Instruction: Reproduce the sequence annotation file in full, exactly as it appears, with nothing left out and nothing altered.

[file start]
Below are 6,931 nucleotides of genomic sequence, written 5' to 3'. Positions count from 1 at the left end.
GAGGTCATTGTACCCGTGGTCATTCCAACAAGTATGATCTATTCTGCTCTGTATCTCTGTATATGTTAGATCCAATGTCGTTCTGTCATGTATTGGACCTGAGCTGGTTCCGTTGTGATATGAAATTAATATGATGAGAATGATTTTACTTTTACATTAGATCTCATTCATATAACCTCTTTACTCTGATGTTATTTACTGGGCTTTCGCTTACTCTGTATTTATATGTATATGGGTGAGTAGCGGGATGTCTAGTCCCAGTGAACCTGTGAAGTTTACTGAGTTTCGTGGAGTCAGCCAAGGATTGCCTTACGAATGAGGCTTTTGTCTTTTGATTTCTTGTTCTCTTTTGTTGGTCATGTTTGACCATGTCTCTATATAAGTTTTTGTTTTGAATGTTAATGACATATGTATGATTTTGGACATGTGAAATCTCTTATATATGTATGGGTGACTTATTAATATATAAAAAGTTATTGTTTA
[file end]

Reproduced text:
Below are 6,931 nucleotides of genomic sequence, written 5' to 3'. Positions count from 1 at the left end.
GAGGTCATTGTACCCGTGGTCATTCCAACAAGTATGATCTATTCTGCTCTGTATCTCTGTATATGTTAGATCCAATGTCGTTCTGTCATGTATTGGACCTGAGCTGGTTCCGTTGTGATATGAAATTAATATGATGAGAATGATTTTACTTTTACATTAGATCTCATTCATATAACCTCTTTACTCTGATGTTATTTACTGGGCTTTCGCTTACTCTGTATTTATATGTATATGGGTGAGTAGCGGGATGTCTAGTCCCAGTGAACCTGTGAAGTTTACTGAGTTTCGTGGAGTCAGCCAAGGATTGCCTTACGAATGAGGCTTTTGTCTTTTGATTTCTTGTTCTCTTTTGTTGGTCATGTTTGACCATGTCTCTATATAAGTTTTTGTTTTGAATGTTAATGACATATGTATGATTTTGGACATGTGAAATCTCTTATATATGTATGGGTGACTTATTAATATATAAAAAGTTATTGTTTA